Millennials are the target customers of the global fashion industry. From luxury heritage brands to start-up designers, whether in the upstream or downstream flow of the industry chain, fashion companies are not only designing products to cater to young people’s fashion preferences but are also connecting with them emotionally by enriching and updating marketing content, both online and offline.
At the Roundtable: “How to win over the fashion customers of the younger generation?” from Luxe.CO Global Fashion Innovation and Investment Forum (LGFIIF), the Executive VP for Greater China & Developing Markets Asia of The Woolmark Company, Jie Ma, shared his opinion.
For this roundtable, Luxe.Co also invited another two outstanding entrepreneurs, Yusuke Mori, Managing director – China of TASAKI, and Yang Du, The founder of Young Fashion.
Elisa Wang, Head of Fashion, Luxe.CO hosted this roundtable.
Who is Jie Ma?
Executive VP for Greater China & Developing Markets Asia, country manager of China, of The Woolmark Company. Since 2015, Jie Ma has led the company’s strategic partnerships with Shanghai Fashion Week, Lane Crawford, Dong Liang and Comme Moi. He is also associate chairman of the China Wool Textile Association. As a brand management and marketing veteran, Jie Ma has more than 20 years of experience in the industry, including in senior management roles at M&C Saatchi and Ogilvy and Mather, as well as in brand upgrading and creative management at Tsingtao Brewery.
The Woolmark Company is an international not-for-profit enterprise with 80 years of history. Its main goal is to promote Australian wool. In China, through the ‘Story of Australian Wool’ campaign, The Woolmark Company has initiated direct conversations with designers and entrepreneurs, encouraging them to use wool in their fashion designs in order to familiarise consumers with the Woolmark label and to make it fashionable to wear wool.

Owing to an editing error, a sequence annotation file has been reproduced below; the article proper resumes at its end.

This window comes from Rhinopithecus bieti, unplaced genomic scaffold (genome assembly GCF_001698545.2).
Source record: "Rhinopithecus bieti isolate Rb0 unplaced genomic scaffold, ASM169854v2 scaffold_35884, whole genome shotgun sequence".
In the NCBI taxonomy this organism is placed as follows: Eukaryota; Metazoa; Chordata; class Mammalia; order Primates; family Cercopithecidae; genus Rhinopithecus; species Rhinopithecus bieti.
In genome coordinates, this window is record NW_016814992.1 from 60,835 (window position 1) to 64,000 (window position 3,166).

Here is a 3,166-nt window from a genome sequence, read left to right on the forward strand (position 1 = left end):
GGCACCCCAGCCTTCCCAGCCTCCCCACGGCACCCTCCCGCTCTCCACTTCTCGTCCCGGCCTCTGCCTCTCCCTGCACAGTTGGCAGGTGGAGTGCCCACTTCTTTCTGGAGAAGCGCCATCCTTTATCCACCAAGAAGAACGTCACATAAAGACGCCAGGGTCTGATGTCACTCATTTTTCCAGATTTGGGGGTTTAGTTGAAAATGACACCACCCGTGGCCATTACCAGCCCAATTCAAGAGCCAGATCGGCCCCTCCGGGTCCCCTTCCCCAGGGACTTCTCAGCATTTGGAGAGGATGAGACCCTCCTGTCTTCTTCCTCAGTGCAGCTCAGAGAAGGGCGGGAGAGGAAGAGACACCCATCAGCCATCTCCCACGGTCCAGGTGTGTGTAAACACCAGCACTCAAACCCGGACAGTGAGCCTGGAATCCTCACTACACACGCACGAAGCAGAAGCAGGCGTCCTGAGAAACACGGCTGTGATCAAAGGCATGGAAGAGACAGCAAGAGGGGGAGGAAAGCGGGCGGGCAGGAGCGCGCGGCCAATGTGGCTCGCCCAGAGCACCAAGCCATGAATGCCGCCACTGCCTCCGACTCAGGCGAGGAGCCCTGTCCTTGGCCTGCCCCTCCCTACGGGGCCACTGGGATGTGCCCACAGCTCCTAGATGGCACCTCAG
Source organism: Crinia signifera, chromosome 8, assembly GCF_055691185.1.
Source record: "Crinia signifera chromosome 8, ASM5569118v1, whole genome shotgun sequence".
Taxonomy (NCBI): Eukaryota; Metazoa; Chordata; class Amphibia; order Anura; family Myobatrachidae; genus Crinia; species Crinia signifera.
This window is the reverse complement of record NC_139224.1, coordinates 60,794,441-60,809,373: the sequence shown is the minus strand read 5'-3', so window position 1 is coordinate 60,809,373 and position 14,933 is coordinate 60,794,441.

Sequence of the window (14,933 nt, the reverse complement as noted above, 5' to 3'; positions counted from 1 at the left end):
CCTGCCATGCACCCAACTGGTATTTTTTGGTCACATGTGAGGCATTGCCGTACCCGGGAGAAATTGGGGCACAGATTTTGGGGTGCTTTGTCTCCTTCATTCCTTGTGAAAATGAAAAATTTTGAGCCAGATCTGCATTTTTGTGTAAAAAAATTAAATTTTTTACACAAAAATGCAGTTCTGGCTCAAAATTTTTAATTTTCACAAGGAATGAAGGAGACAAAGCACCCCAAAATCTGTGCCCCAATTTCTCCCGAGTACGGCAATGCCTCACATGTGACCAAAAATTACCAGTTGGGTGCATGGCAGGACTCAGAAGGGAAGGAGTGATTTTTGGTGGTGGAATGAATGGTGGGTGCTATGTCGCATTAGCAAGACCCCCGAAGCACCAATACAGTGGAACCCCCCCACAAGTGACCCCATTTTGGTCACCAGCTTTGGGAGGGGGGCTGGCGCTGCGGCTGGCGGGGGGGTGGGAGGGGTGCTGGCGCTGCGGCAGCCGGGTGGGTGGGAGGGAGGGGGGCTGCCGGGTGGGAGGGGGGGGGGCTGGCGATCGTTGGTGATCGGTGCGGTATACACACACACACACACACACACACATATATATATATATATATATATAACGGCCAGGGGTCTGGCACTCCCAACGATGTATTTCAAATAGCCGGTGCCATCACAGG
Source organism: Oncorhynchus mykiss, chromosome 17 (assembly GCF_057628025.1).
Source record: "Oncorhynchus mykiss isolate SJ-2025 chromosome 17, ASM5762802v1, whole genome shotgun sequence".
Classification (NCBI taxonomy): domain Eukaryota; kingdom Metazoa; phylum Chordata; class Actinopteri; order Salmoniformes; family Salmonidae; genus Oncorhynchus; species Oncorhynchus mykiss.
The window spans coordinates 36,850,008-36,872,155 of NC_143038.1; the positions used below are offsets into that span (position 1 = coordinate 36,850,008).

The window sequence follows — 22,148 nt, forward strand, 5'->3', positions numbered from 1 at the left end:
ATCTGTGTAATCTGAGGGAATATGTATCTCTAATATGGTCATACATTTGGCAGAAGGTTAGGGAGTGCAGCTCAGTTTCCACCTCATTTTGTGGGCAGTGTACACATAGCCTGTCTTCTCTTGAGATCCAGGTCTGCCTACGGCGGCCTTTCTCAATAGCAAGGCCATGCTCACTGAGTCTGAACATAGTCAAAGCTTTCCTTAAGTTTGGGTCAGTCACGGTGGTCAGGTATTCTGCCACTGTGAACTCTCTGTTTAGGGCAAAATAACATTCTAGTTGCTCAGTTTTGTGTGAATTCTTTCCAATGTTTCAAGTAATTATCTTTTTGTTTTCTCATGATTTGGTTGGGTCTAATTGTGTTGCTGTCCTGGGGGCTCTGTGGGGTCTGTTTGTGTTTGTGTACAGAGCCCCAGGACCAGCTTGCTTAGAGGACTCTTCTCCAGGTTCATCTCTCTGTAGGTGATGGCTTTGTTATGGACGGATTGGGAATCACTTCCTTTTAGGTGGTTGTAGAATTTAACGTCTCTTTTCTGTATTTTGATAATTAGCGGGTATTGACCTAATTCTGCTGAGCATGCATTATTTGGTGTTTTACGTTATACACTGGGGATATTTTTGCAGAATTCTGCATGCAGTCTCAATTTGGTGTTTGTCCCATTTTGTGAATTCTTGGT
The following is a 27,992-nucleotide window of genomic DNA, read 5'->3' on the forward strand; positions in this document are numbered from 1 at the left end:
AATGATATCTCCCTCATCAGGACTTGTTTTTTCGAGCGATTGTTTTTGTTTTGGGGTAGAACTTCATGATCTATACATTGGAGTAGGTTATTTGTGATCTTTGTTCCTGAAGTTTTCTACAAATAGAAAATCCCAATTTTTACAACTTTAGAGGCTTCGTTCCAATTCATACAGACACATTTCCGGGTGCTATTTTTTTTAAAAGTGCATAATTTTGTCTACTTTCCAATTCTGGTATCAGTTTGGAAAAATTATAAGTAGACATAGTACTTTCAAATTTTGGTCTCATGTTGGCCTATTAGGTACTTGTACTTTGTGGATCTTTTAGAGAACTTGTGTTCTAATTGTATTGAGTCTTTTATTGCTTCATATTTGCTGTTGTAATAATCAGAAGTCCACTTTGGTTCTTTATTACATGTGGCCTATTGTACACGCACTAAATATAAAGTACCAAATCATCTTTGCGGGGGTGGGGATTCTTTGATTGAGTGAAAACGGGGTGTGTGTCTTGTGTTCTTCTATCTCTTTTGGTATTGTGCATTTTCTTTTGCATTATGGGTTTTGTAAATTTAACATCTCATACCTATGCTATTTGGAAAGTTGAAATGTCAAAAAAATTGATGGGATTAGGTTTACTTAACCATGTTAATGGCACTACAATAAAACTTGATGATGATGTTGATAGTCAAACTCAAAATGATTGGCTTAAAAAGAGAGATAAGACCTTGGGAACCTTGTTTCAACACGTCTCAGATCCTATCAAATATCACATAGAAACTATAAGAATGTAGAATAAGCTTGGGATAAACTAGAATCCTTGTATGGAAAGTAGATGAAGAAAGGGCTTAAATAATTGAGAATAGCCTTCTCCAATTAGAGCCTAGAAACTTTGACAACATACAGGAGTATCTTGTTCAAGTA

What is are the younger generation of consumers like?
Elisha Wang: From your perspective, what are the characteristics of the younger generation of consumers, both globally and in China? Do you think the two groups are similar or different?
Jie Ma: I think that the younger generation are individualists. They are both consumers and contributors. Because of the Internet and social media, they contribute their views on fashion while also consuming it. This is the biggest difference from the previous generation.
Different cultures create different generations. In this era, street fashion designers can be the creative directors of top French luxury fashion brands; a counterattack by the underdogs is taking place. In contrast to the last generation, the impact of the Internet is defining the consumers of this generation.
The keywords for communicating with the younger generation
Elisa Wang: Persuading consumers to buy is less important than interacting with them and introducing yourself. Luxe.CO follows the latest updates from international designers. We can see that The Woolmark Company has been active in various areas of the fashion business, including the product design, promotion and marketing of fashion styles popular with young people. Mr Ma, could you talk about how The Woolmark Company interacts with young consumers and convinces them that wool is fashionable?